skip navigation

PUBLICATIONS

Register for Latest Research

Stay Informed
Register with NCJRS to receive NCJRS's biweekly e-newsletter JUSTINFO and additional periodic emails from NCJRS and the NCJRS federal sponsors that highlight the latest research published or sponsored by the Office of Justice Programs.

NCJRS Abstract

The document referenced below is part of the NCJRS Virtual Library collection. To conduct further searches of the collection, visit the Virtual Library. See the Obtain Documents page for direction on how to access resources online, via mail, through interlibrary loans, or in a local library.

 

NCJ Number: 134451 Find in a Library
Title: Identification of Photocopiers from Fusing Roller Defects
Journal: Journal of Forensic Sciences  Volume:37  Issue:1  Dated:(January 1992)  Pages:130-139
Author(s): F J Gerhart
Date Published: 1992
Page Count: 10
Type: Report (Technical)
Format: Article
Language: English
Country: United States of America
Annotation: This study examined a sample of 27 photocopiers using the indirect electrostatic process for fusing roller damage of significance to the forensic document examiner.
Abstract: Included in the sample was one machine that had been submitted to the laboratory in a case involving the questioned origin of photocopied documents. The remaining photocopiers were in use in a typical government office environment. Distinctive indentation patterns were present on some copies produced which were sufficient for identification and for establishing that copies had been in physical contact with the copiers. Of the 27 photocopiers examined, 22 percent displayed identifiable indentations on copies produced from worn and damaged fusing rollers. With all machine marks appearing on the copies included, a positive association could be made 37 percent of the time. In view of the high degree of potential for association, as well as the opportunity to establish that a questioned copy was in physical contact with a particular copier, the author recommends that fusing rollers be considered a key component in the identification of photocopy machines. He also notes that the current results reflect the frequency of damage to Teflon-coated heat and pressure rollers only. Since laser printers use the same toner fixing process as photocopiers, worn fusing rollers may produce distinctive marks on laser copies as well. 16 references, 1 table, and 3 figures (Author abstract modified)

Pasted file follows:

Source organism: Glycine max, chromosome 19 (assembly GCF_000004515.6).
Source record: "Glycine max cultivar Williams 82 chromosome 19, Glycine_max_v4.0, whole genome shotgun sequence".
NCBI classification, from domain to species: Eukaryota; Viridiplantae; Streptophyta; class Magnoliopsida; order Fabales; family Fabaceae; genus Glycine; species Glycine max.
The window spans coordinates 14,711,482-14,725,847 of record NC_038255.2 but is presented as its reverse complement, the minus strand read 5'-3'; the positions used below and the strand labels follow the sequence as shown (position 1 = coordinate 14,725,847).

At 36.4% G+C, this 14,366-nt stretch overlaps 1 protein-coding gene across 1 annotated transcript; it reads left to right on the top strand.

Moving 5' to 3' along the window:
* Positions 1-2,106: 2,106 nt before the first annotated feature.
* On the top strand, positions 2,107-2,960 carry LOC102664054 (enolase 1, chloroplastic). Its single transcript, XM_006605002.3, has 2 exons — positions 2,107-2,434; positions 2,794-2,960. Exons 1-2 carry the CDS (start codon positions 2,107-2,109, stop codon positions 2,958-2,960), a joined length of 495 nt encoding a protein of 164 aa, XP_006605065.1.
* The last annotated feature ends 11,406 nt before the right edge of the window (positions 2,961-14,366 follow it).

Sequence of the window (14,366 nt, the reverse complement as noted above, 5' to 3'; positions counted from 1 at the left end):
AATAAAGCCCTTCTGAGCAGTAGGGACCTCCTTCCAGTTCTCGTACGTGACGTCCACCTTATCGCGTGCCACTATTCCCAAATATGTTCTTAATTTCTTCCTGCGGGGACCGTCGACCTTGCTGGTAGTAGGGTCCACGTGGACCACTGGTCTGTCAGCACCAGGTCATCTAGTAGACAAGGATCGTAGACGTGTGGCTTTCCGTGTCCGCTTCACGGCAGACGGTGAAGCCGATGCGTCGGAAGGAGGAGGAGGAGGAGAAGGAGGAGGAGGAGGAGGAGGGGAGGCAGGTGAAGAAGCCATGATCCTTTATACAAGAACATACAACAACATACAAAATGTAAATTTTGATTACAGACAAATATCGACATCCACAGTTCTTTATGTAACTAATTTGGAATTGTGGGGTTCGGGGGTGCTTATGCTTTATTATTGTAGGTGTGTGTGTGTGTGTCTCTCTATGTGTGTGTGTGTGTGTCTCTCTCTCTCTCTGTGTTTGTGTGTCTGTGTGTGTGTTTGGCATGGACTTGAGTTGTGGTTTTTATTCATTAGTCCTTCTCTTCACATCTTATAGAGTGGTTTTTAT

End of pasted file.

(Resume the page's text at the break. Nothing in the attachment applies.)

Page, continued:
Main Term(s): Document analysis
Index Term(s): Criminal investigation; Evidence identification; Forensic sciences; Mechanical equipment analysis
Note: Presented at the 48th Annual Conference of the American Society of Questioned Document Examiners, 1990, San Jose, California
To cite this abstract, use the following link:
http://www.ncjrs.gov/App/publications/abstract.aspx?ID=134451

*A link to the full-text document is provided whenever possible. For documents not available online, a link to the publisher's website is provided. Tell us how you use the NCJRS Library and Abstracts Database - send us your feedback.